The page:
Team teaching can be as simple as having one person teach the beginning of a lesson and another person teach the end.  Or, one person can serve as the host doing the introduction and conclusion while the other person can do the storytelling.  In you are lucky enough to have more than two people to help with your large group, you can try all kinds of different things.  Position people in different parts of the room so that as you shift teaching from one person to the next, the kids have to physically shift their attention.  Another technique I’ve read about but never had the opportunity to use combines a dark room and team teaching.  In this approach, the room is pitch black.  Various teachers are positioned around the room.  As that person’s turn to speak comes up, a spotlight is shone on them.  If you don’t have spotlights (like me) you can use a desk lamp or flashlight to illuminate the teachers.  The point is that visually the only person the kids can see is the one teaching.  This helps to further focus their attention.  Done right, this technique can be very dramatic and is a great way to tell a story with a narrator and various characters.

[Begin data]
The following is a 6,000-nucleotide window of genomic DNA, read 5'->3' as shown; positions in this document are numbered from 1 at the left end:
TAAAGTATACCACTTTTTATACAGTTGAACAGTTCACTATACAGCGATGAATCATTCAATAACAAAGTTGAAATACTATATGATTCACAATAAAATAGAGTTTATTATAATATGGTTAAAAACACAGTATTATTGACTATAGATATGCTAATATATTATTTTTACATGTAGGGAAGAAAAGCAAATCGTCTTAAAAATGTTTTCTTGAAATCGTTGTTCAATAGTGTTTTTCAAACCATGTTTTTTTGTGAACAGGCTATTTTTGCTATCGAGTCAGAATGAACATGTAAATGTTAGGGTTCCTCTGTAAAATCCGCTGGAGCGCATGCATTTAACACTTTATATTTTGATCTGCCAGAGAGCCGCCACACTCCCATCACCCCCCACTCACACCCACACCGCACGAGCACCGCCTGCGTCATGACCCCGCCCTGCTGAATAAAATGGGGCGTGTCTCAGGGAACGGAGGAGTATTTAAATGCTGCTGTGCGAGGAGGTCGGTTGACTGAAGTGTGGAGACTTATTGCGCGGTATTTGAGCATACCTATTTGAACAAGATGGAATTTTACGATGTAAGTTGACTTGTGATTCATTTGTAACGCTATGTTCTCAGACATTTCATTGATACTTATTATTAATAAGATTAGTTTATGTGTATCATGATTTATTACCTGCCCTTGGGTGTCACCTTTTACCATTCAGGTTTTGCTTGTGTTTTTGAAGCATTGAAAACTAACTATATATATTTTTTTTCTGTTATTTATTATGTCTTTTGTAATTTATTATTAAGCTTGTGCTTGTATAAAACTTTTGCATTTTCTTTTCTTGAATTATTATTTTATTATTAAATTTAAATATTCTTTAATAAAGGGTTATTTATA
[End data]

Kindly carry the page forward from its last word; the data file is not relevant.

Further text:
There is an old saying, which is supported by Biblical truth, that two are better than one.  This is true in life, and it’s true in teaching as well.

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#48 – Use Special Demonstrations (Tips For Large Group Teaching)

Welcome to a continuing series of tips on working with large groups of children. I hope that you will find these tips useful and be able to implement them in your dealings with large groups of kids. If you do, please leave a comment and let us know. For a complete list of posts in this series, please see the index page. So, without further introduction, here is today’s installment.